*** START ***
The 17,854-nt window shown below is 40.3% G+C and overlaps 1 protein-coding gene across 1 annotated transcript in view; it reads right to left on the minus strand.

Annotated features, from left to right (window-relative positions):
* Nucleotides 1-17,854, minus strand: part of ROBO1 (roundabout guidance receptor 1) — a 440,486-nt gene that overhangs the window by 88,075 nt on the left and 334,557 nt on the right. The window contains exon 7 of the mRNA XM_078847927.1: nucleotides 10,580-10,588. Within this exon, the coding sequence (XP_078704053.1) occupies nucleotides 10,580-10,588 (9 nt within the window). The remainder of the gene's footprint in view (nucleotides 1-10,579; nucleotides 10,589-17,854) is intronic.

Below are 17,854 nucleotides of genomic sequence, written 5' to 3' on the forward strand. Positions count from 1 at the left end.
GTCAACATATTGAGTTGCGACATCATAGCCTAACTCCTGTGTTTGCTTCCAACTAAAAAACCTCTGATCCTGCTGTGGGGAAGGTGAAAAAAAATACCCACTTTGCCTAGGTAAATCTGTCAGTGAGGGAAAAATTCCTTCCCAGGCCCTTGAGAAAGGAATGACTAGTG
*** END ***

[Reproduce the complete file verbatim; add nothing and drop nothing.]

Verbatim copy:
The 17,854-nt window shown below is 40.3% G+C and overlaps 1 protein-coding gene across 1 annotated transcript in view; it reads right to left on the minus strand.

Annotated features, from left to right (window-relative positions):
* Nucleotides 1-17,854, minus strand: part of ROBO1 (roundabout guidance receptor 1) — a 440,486-nt gene that overhangs the window by 88,075 nt on the left and 334,557 nt on the right. The window contains exon 7 of the mRNA XM_078847927.1: nucleotides 10,580-10,588. Within this exon, the coding sequence (XP_078704053.1) occupies nucleotides 10,580-10,588 (9 nt within the window). The remainder of the gene's footprint in view (nucleotides 1-10,579; nucleotides 10,589-17,854) is intronic.

Below are 17,854 nucleotides of genomic sequence, written 5' to 3' on the forward strand. Positions count from 1 at the left end.
GTCAACATATTGAGTTGCGACATCATAGCCTAACTCCTGTGTTTGCTTCCAACTAAAAAACCTCTGATCCTGCTGTGGGGAAGGTGAAAAAAAATACCCACTTTGCCTAGGTAAATCTGTCAGTGAGGGAAAAATTCCTTCCCAGGCCCTTGAGAAAGGAATGACTAGTG